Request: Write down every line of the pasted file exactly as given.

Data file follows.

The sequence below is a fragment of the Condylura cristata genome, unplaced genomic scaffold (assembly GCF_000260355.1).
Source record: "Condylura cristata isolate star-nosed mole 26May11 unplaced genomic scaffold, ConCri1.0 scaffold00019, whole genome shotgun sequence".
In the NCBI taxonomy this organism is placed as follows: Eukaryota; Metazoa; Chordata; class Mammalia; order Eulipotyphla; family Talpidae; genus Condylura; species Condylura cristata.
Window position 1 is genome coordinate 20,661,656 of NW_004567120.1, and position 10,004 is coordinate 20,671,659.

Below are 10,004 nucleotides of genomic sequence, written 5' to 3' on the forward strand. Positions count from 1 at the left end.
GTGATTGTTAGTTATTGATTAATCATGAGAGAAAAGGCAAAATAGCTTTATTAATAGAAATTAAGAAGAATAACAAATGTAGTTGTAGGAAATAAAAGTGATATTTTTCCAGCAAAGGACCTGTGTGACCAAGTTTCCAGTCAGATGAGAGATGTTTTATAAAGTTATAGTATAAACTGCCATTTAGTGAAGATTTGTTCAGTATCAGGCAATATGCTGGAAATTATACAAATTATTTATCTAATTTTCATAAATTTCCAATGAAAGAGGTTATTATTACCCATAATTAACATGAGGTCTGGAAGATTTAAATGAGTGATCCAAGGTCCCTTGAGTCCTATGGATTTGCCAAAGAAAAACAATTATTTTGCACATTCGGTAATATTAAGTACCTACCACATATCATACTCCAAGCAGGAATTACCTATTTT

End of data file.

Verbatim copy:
The sequence below is a fragment of the Condylura cristata genome, unplaced genomic scaffold (assembly GCF_000260355.1).
Source record: "Condylura cristata isolate star-nosed mole 26May11 unplaced genomic scaffold, ConCri1.0 scaffold00019, whole genome shotgun sequence".
In the NCBI taxonomy this organism is placed as follows: Eukaryota; Metazoa; Chordata; class Mammalia; order Eulipotyphla; family Talpidae; genus Condylura; species Condylura cristata.
Window position 1 is genome coordinate 20,661,656 of NW_004567120.1, and position 10,004 is coordinate 20,671,659.

Below are 10,004 nucleotides of genomic sequence, written 5' to 3' on the forward strand. Positions count from 1 at the left end.
GTGATTGTTAGTTATTGATTAATCATGAGAGAAAAGGCAAAATAGCTTTATTAATAGAAATTAAGAAGAATAACAAATGTAGTTGTAGGAAATAAAAGTGATATTTTTCCAGCAAAGGACCTGTGTGACCAAGTTTCCAGTCAGATGAGAGATGTTTTATAAAGTTATAGTATAAACTGCCATTTAGTGAAGATTTGTTCAGTATCAGGCAATATGCTGGAAATTATACAAATTATTTATCTAATTTTCATAAATTTCCAATGAAAGAGGTTATTATTACCCATAATTAACATGAGGTCTGGAAGATTTAAATGAGTGATCCAAGGTCCCTTGAGTCCTATGGATTTGCCAAAGAAAAACAATTATTTTGCACATTCGGTAATATTAAGTACCTACCACATATCATACTCCAAGCAGGAATTACCTATTTT